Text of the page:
Like most, the kids at Donvale Primary School in Melbourne's sprawling east are all over their devices. There has been a boom in their use in schools, from the humblest state primary school to the loftiest private secondary college. With the boom has come a new set of rules and a whole lot of shattered screens.

The grade five and sixes at Donvale are on a 'parent purchase' scheme where ipads are compulsory and the school has an online portal to a chosen supplier. The supplier may or may not offer insurance.

The grade three and fours are on a BYOD scheme – 'Bring Your Own Device' – where they bring one in from home. Principal Lena Clark says if a family doesn't own one already they are often given to the child at the end of grade two or as Christmas presents. Insurance, once again, is left up the parents.

The school has strict rules about what the devices can be used for, but also how to treat them. "The kids can't take them outside, they have to leave them in secure areas while not in class. It teaches them to take ownership and responsibility."

Breakages occur. Tablets are fragile and schools are rowdy. This is where insurance comes in. If one child drops or breaks another child's ipad, the parents of the child who dropped it is liable. According to Steve Marks, Australia's only specialist insurer for school tablets, netbooks and laptops, schoolbags are often run over by mum or dad's car.

Grade 6 student Rose at Donvale Primary School. With the use of iPads has come a new set of rules and a whole lot of shattered screens.

"Mum or dad opens the boot, puts the schoolbags in the back, one falls out or is forgotten and then driven over. It's more common than you think."

Marks, from Wandong north of Melbourne, explains that most big private or Catholic schools provide devices including tablets to students as part of what their parents pay for. They get one for three years, then get another. If a tablet breaks the school pays the insurance excess and passes it on to parents. In BYOD schemes, common in state schools, everything is left to the parents. Costs for a broken screen repair would be between $100 and $200.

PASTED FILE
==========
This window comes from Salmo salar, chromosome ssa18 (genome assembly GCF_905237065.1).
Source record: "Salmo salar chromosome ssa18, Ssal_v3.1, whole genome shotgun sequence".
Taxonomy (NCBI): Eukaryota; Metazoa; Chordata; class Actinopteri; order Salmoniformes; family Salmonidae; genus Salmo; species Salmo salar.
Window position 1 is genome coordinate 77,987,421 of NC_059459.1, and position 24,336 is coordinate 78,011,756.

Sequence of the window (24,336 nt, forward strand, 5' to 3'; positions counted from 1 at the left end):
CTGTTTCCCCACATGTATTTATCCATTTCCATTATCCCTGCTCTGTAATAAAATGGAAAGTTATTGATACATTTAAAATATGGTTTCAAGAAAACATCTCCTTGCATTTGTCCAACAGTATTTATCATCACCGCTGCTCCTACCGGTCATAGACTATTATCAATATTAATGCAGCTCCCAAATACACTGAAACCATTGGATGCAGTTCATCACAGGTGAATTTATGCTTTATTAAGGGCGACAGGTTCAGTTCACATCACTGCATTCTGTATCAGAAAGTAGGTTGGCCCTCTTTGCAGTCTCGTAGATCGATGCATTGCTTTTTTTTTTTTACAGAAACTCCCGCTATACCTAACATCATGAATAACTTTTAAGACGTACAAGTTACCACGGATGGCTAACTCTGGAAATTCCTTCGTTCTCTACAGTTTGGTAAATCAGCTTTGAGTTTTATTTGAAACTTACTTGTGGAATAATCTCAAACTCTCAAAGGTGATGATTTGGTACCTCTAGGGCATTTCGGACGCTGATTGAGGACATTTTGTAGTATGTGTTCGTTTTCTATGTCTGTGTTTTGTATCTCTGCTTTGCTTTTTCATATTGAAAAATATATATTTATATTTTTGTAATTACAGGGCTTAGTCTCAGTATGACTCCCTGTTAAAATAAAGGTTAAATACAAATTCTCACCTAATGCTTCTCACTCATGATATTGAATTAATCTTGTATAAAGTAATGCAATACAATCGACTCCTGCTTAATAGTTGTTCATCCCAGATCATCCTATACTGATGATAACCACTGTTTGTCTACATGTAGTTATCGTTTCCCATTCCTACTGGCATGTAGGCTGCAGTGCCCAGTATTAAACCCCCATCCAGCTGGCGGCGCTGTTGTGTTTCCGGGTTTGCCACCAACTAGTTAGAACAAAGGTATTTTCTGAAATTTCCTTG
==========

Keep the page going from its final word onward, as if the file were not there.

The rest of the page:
He says he gets more claims from schools in wealthier areas and fewer claims from schools in lower socio-economic regions. "I can't say exactly why but maybe they look after things better."

Kim Nickels, a grade six teacher at Port Melbourne primary school, says tablets bought by parents for their kids and then brought to school are "100 percent" better treated than those supplied by the schools. Her school has implemented BYOD tablet learning this year, where the devices are loaded with 56 apps to suit what is being taught, as well as a Facebook-style network called Edmodo which allows students to talk to teachers online.

The school's assistant principal Neil Scott says a written guideline on tablets was given to parents to sign. This covered appropriate use of the device as well as how to prevent damage: don't take it outside, store it in the school's cupboard and don't carry it around by hand. Carry it in your bag. Hopefully mum or dad doesn't run over the bag.

Glen Park Primary School does not have BYOD. All students have access to their own iPad, PC, DS , flip cameras and share iPods.

@theage on Twitter | theageAustralia on Facebook

Childhood immunisation update.

Tough new "no jab no play" laws could hurt children who have not been immunised due to family dysfunction, poverty, or poor access to medical support, experts warn.( I also wonder about isolated rural families? )